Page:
Absence, Presence, Indexicality: The Mise en Scène of 'the Heart of Neolithic Orkney'
Western Australian Academy of Performing Arts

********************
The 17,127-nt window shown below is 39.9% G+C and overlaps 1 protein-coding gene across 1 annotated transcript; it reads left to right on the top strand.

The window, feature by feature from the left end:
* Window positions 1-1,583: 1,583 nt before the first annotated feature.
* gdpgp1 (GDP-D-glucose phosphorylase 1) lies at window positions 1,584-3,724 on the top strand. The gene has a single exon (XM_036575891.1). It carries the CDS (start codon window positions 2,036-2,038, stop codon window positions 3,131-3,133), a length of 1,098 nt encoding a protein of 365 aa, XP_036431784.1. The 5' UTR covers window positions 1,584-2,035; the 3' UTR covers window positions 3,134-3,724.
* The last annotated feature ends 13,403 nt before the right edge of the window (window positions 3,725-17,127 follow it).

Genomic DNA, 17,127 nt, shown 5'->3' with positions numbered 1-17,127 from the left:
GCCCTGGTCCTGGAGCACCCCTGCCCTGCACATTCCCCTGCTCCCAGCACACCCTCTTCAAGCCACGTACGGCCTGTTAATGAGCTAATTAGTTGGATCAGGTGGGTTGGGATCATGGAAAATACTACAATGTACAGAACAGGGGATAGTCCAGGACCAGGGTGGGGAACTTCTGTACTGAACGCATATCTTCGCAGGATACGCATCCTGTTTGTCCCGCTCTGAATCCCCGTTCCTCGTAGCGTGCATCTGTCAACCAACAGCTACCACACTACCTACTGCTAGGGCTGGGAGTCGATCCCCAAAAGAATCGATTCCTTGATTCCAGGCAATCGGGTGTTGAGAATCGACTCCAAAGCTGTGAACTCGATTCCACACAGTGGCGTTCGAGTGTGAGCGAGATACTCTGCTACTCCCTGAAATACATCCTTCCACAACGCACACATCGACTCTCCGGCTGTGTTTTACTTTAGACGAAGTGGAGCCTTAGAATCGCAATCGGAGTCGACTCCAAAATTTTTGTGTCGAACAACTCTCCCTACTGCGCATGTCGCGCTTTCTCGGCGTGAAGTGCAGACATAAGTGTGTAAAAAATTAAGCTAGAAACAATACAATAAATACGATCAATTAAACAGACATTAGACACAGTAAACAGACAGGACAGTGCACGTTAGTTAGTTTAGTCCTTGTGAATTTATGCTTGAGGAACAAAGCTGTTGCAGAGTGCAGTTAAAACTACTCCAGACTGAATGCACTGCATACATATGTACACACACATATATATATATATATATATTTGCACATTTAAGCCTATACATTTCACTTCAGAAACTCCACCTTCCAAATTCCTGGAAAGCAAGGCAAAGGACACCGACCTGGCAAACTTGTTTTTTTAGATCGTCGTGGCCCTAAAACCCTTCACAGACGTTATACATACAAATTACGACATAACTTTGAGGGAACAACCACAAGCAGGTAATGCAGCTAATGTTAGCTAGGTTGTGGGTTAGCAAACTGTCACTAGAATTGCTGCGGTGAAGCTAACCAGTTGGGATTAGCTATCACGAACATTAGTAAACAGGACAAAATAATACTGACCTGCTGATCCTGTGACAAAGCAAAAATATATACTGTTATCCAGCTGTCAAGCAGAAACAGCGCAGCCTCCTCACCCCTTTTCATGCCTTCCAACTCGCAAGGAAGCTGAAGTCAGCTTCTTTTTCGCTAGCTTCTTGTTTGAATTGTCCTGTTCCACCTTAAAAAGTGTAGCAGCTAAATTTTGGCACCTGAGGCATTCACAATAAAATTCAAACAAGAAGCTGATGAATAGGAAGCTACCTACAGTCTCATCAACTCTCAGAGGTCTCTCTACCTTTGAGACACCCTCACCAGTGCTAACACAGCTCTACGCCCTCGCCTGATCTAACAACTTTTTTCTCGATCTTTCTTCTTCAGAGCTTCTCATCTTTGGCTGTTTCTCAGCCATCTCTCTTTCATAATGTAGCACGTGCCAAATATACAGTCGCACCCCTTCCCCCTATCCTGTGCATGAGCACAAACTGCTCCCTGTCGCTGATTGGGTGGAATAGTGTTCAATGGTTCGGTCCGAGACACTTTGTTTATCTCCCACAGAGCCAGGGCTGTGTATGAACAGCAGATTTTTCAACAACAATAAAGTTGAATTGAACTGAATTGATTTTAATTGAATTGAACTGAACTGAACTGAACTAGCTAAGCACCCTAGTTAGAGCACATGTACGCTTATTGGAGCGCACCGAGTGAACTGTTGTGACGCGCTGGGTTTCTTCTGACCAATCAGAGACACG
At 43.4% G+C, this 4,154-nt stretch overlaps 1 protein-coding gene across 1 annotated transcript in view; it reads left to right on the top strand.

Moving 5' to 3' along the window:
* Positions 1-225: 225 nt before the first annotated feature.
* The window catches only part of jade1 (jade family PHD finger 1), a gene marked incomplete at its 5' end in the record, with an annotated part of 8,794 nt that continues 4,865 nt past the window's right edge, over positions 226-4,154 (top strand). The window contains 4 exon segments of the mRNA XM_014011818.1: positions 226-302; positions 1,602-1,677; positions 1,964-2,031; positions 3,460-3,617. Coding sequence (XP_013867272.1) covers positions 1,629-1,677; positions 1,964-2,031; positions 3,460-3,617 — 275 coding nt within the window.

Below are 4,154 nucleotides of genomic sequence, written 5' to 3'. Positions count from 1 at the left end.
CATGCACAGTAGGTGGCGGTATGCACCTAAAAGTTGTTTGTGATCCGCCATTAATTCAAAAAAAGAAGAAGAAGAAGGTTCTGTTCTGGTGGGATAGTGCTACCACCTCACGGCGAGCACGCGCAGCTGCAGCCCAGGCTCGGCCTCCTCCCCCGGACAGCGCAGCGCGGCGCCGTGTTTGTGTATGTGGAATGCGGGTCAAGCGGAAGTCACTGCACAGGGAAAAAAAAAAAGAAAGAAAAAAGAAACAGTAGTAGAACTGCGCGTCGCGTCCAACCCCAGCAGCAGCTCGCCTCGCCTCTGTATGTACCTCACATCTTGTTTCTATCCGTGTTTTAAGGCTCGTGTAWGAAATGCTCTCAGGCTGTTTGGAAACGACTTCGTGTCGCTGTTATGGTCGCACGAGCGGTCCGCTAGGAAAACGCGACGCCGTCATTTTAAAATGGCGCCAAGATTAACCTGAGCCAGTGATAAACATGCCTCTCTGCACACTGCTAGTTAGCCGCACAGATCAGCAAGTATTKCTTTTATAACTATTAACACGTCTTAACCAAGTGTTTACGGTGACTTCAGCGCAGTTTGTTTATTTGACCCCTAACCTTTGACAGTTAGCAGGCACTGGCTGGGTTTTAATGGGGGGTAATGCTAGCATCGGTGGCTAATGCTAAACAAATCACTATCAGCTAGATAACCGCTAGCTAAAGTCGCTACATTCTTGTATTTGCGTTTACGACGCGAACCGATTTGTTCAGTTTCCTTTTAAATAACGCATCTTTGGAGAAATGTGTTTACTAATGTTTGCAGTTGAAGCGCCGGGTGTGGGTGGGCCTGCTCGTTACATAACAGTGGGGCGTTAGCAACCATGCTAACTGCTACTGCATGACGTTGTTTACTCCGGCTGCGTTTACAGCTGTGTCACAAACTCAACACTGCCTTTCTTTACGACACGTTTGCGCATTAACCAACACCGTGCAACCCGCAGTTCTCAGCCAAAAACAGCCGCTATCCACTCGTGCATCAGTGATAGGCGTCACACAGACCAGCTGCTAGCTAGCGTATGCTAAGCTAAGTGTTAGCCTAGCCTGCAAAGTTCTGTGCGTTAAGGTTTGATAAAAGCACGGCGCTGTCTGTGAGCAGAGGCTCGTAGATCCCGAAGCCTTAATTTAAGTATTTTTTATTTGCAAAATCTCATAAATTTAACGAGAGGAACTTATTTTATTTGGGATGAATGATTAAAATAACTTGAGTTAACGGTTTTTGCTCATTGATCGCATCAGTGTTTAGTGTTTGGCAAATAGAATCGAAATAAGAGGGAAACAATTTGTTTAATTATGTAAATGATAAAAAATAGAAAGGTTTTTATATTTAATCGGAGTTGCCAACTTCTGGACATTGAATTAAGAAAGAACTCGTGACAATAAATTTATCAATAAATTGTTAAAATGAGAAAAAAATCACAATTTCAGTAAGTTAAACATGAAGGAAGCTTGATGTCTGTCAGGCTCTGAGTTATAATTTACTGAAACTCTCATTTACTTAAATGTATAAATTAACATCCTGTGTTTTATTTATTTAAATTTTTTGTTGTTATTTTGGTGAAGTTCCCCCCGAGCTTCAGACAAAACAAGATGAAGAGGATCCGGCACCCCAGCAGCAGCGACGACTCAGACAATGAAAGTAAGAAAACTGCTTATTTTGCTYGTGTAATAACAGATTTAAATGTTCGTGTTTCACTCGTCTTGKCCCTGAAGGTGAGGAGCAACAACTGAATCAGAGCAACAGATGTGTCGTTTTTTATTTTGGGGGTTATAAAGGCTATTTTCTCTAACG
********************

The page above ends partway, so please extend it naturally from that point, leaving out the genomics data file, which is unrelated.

I sketch those characteristics of the mise en scène at the Ring of Brodgar stone circle and associated sites that might solicit within the visitor something like a dynamic performance. Drawing on surrealism, Robert Smithson and archaeology, I argue that the mise en scène at Brodgar – and the visitor's response to it – is characterized by a sense of presence which exists in a dialectical tension with the perception of that which is absent. Brodgar is indexical (like a photograph) and hauntological, in semiotic terms. The Neolithic site is, at some level, unknowable. The visitor becomes aware of coincident yet incompatible manifestations of time and space (heterochronia) and imagines the potential return of unknown, cryptic ritual performances (metatheatre). This solicits within the viewer something akin to Max Ernst's model of frottage. As Breton put it, ‘The imaginary . . . tends to become real’.